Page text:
BRASILIA (Reuters) - Brazil’s lower house of Congress was due to vote on Tuesday on a flagship overhaul to the pension system but by early evening the debate had still not begun, calling into question whether the government had the votes it needs.
The lower house speaker, Rodrigo Maia, determines when a vote occurs but will only proceed when he is confident he has support from the house, which is comprised of representatives of more than 20 political parties.
The vote is a test of support for President Jair Bolsonaro, who has made it his key economic policy and is banking on the reform to bring the country’s public finances back to health.
His economy ministry says Brazil’s economic growth and inflation prospects for years to come rest on closing the massive budget gap created by the country’s generous pension system.
Joice Hasselmann, the government’s leader in Congress, told reporters it was possible the vote could be delayed until Wednesday. The bill additionally is expected to face obstruction from opposition parties, she said.
“Even with obstruction, we will overcome the obstruction and vote, no problem,” Hasselmann said.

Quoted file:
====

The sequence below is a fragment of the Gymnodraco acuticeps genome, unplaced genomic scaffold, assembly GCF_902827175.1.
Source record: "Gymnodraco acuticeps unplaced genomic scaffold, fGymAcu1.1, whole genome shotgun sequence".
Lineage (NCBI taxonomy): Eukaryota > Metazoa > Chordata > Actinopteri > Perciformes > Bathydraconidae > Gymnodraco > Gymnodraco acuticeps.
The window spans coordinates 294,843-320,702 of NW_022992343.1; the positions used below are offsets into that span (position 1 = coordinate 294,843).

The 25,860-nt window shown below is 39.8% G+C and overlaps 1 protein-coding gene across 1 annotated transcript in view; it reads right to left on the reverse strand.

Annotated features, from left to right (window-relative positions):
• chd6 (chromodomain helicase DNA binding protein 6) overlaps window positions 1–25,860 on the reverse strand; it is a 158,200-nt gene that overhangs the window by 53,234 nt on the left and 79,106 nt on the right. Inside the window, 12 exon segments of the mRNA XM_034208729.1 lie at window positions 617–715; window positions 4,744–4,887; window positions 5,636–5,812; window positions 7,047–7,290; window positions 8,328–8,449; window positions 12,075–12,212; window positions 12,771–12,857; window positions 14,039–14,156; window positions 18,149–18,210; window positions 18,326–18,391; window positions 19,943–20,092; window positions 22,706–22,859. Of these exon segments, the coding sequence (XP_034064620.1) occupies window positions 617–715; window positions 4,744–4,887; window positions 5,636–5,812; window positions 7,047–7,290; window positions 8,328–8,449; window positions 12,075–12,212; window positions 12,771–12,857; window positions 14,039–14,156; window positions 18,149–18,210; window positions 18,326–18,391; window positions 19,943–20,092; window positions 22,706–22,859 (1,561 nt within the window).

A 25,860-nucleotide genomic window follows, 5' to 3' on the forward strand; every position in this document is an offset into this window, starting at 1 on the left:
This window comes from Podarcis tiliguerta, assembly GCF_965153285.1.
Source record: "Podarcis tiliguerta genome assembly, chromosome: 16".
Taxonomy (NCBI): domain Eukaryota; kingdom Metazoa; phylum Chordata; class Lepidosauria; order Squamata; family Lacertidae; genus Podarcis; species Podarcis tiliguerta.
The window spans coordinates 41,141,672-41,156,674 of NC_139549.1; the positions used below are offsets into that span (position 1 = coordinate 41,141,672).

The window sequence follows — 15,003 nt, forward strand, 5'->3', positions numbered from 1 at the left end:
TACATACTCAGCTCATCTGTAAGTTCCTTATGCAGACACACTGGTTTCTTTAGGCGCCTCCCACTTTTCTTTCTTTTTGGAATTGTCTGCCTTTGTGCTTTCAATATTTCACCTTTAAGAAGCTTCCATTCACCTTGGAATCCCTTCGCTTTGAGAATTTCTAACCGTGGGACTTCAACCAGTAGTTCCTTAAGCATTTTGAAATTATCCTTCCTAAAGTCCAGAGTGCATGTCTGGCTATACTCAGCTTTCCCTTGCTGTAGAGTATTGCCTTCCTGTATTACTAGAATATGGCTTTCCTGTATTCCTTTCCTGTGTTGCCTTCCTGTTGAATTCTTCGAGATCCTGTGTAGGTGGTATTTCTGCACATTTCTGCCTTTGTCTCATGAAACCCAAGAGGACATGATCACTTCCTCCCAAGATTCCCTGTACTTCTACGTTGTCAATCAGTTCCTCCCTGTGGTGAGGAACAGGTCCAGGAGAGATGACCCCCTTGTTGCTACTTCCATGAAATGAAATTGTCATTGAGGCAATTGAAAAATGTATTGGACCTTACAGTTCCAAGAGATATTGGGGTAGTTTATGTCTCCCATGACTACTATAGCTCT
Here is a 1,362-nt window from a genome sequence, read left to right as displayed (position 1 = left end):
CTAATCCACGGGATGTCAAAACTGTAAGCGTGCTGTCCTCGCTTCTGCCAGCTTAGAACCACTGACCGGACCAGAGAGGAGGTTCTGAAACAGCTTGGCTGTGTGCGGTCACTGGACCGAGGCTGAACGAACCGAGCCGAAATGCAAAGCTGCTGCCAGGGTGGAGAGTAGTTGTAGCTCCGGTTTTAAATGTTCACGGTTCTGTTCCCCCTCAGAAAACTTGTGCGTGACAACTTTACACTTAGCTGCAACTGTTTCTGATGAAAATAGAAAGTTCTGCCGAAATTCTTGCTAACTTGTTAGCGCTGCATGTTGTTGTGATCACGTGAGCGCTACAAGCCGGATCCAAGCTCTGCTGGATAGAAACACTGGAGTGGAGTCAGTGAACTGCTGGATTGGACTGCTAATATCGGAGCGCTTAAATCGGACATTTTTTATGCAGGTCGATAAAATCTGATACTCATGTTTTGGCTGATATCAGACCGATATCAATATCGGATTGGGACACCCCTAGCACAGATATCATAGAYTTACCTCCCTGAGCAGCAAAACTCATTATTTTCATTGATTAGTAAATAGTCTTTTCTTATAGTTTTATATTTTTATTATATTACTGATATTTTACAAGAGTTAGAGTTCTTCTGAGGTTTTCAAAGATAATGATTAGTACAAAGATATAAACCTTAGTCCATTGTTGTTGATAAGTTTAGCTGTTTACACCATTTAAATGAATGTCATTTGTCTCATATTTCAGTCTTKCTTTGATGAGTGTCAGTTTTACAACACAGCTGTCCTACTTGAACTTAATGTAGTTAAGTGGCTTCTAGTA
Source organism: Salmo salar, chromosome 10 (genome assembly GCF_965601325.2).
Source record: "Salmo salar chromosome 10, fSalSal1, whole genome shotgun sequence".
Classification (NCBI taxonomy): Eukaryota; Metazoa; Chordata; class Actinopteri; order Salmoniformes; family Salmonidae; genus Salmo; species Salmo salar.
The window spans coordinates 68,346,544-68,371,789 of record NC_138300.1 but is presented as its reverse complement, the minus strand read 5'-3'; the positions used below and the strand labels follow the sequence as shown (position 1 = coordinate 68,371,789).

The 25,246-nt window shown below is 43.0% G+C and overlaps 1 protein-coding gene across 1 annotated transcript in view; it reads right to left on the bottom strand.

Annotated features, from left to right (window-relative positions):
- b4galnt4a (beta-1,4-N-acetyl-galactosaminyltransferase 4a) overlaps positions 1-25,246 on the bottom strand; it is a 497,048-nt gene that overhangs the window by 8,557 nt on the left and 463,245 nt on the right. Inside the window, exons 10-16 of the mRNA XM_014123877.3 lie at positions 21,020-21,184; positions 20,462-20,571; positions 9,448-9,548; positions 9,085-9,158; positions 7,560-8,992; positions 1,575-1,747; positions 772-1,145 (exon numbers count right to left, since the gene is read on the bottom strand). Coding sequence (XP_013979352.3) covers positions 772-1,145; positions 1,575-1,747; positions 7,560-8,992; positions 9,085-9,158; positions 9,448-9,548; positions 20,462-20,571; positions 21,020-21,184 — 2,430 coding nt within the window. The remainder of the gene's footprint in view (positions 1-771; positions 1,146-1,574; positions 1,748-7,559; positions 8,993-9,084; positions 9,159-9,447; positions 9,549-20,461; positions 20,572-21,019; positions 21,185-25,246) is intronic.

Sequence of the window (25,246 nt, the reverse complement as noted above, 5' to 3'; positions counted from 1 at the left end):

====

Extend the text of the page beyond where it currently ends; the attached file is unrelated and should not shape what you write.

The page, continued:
Earlier in the day, Bolsonaro and Maia both said they were confident the bill would pass two rounds of lower house voting this week before Congress breaks for recess on July 18.
The vote was expected to be tight as it requires a three-fifths majority, or 308 of the 513 members of the lower house, to make the constitutional changes the bill demands. Presidential Chief of Staff Onyx Lorenzoni said on Sunday that the government estimated it could count on around 330 votes.
But a poll of lawmakers published on Tuesday by newspaper O Estado de S.Paulo found that 268 members of the lower house supported the bill, the highest number yet but still 40 votes short of what is needed.
The newspaper said 105 lawmakers opposed the changes, 72 did not respond, 42 could not be contacted and 23 were undecided.
If the pension bill passes in the lower house, it will move to the Senate after the congressional recess from July 18 to 31. Credit Suisse analysts expected it to be approved there with little risk of being watered down by amendments.
Brazilian markets have rallied in recent days on rising expectations that the pension bill could pass. The benchmark Bovespa index hit a record high on Monday, rising 3.5% this month; it is up nearly 19% year to date.
The country’s markets were closed on Tuesday for a public holiday in Sao Paulo.
Reporting by Jake Spring, Maria Carolina Marcello and Jamie McGeeverEditing by Daniel Flynn, Steve Orlofsky, Richard Chang and Cynthia Osterman